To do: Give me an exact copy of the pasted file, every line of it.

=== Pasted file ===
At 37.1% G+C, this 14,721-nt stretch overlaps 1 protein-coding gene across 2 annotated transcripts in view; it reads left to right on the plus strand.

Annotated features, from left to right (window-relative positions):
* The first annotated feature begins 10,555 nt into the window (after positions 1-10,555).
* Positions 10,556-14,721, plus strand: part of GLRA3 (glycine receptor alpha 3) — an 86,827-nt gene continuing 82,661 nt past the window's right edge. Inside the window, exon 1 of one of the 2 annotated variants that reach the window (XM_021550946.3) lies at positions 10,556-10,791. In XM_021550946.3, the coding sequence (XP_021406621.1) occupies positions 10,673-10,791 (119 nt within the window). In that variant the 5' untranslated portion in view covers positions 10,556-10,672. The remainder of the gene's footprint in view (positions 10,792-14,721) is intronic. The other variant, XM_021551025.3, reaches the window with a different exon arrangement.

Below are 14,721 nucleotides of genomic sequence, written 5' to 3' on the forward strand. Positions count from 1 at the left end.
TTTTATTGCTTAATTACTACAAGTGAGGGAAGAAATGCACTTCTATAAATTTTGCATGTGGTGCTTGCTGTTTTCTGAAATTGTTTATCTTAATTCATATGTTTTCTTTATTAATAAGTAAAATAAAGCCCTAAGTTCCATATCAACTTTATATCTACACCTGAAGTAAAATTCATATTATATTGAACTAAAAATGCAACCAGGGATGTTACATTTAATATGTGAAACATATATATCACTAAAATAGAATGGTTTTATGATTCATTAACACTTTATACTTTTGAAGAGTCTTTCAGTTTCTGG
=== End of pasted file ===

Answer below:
At 37.1% G+C, this 14,721-nt stretch overlaps 1 protein-coding gene across 2 annotated transcripts in view; it reads left to right on the plus strand.

Annotated features, from left to right (window-relative positions):
* The first annotated feature begins 10,555 nt into the window (after positions 1-10,555).
* Positions 10,556-14,721, plus strand: part of GLRA3 (glycine receptor alpha 3) — an 86,827-nt gene continuing 82,661 nt past the window's right edge. Inside the window, exon 1 of one of the 2 annotated variants that reach the window (XM_021550946.3) lies at positions 10,556-10,791. In XM_021550946.3, the coding sequence (XP_021406621.1) occupies positions 10,673-10,791 (119 nt within the window). In that variant the 5' untranslated portion in view covers positions 10,556-10,672. The remainder of the gene's footprint in view (positions 10,792-14,721) is intronic. The other variant, XM_021551025.3, reaches the window with a different exon arrangement.

Below are 14,721 nucleotides of genomic sequence, written 5' to 3' on the forward strand. Positions count from 1 at the left end.
TTTTATTGCTTAATTACTACAAGTGAGGGAAGAAATGCACTTCTATAAATTTTGCATGTGGTGCTTGCTGTTTTCTGAAATTGTTTATCTTAATTCATATGTTTTCTTTATTAATAAGTAAAATAAAGCCCTAAGTTCCATATCAACTTTATATCTACACCTGAAGTAAAATTCATATTATATTGAACTAAAAATGCAACCAGGGATGTTACATTTAATATGTGAAACATATATATCACTAAAATAGAATGGTTTTATGATTCATTAACACTTTATACTTTTGAAGAGTCTTTCAGTTTCTGG